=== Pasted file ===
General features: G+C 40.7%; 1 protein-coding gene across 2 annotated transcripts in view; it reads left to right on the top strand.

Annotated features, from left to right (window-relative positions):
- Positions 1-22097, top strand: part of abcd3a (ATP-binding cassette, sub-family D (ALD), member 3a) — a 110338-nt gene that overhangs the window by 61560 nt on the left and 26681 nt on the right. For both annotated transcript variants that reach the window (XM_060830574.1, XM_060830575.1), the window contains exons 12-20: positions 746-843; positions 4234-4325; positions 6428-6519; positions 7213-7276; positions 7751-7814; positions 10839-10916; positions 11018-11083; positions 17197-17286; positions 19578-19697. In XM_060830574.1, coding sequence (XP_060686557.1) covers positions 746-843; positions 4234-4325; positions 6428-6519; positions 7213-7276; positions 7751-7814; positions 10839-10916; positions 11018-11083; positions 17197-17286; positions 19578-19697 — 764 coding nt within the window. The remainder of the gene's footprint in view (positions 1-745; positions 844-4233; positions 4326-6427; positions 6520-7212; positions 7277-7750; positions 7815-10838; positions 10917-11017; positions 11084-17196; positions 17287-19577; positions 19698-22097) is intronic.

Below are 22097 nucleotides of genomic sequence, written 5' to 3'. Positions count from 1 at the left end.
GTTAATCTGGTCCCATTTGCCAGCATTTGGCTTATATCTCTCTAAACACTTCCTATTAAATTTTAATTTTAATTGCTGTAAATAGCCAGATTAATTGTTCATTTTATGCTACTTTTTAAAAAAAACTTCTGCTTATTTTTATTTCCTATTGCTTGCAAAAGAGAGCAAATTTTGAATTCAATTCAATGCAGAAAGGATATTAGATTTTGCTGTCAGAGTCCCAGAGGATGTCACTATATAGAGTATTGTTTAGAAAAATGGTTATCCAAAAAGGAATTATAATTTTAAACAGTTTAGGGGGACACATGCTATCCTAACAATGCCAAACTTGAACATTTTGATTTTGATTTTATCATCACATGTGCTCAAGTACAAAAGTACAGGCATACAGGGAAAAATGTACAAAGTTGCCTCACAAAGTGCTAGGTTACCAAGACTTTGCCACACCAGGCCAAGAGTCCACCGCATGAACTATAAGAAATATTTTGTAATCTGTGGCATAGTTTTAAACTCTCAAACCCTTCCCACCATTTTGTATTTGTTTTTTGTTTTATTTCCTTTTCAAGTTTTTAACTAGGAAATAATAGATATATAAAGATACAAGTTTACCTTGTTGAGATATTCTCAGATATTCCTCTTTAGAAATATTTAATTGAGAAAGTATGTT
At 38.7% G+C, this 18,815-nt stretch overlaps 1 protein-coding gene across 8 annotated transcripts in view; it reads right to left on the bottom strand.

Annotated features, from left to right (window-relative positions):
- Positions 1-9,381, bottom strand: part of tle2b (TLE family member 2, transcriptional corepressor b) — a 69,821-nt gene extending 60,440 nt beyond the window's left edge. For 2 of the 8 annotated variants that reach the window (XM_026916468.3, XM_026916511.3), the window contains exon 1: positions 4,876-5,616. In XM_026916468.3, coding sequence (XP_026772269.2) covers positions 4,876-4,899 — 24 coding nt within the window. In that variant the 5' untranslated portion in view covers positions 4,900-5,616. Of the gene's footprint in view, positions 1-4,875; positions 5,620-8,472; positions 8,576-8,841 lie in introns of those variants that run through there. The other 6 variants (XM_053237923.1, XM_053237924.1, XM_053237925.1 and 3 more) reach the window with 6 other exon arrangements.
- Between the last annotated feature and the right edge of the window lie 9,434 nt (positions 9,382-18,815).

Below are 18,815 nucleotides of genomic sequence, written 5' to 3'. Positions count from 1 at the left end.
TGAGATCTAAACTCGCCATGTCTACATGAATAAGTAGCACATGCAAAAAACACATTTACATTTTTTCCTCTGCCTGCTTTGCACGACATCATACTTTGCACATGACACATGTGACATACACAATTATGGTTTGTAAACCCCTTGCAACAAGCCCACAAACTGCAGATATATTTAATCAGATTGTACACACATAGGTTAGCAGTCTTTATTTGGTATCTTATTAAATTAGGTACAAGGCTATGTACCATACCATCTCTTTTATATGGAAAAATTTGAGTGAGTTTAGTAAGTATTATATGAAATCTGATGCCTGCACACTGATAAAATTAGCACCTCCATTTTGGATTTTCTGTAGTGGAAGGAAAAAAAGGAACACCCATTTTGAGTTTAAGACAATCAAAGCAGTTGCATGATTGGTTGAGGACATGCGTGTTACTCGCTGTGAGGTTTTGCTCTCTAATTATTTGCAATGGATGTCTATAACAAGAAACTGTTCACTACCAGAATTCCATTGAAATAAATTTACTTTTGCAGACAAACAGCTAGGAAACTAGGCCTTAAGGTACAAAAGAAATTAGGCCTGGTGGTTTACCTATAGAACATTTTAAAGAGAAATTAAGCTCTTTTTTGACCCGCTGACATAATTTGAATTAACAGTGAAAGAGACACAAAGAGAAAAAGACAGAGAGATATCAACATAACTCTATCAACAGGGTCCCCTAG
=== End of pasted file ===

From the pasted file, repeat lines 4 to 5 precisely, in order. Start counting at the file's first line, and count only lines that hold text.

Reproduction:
Below are 22097 nucleotides of genomic sequence, written 5' to 3'. Positions count from 1 at the left end.
GTTAATCTGGTCCCATTTGCCAGCATTTGGCTTATATCTCTCTAAACACTTCCTATTAAATTTTAATTTTAATTGCTGTAAATAGCCAGATTAATTGTTCATTTTATGCTACTTTTTAAAAAAAACTTCTGCTTATTTTTATTTCCTATTGCTTGCAAAAGAGAGCAAATTTTGAATTCAATTCAATGCAGAAAGGATATTAGATTTTGCTGTCAGAGTCCCAGAGGATGTCACTATATAGAGTATTGTTTAGAAAAATGGTTATCCAAAAAGGAATTATAATTTTAAACAGTTTAGGGGGACACATGCTATCCTAACAATGCCAAACTTGAACATTTTGATTTTGATTTTATCATCACATGTGCTCAAGTACAAAAGTACAGGCATACAGGGAAAAATGTACAAAGTTGCCTCACAAAGTGCTAGGTTACCAAGACTTTGCCACACCAGGCCAAGAGTCCACCGCATGAACTATAAGAAATATTTTGTAATCTGTGGCATAGTTTTAAACTCTCAAACCCTTCCCACCATTTTGTATTTGTTTTTTGTTTTATTTCCTTTTCAAGTTTTTAACTAGGAAATAATAGATATATAAAGATACAAGTTTACCTTGTTGAGATATTCTCAGATATTCCTCTTTAGAAATATTTAATTGAGAAAGTATGTT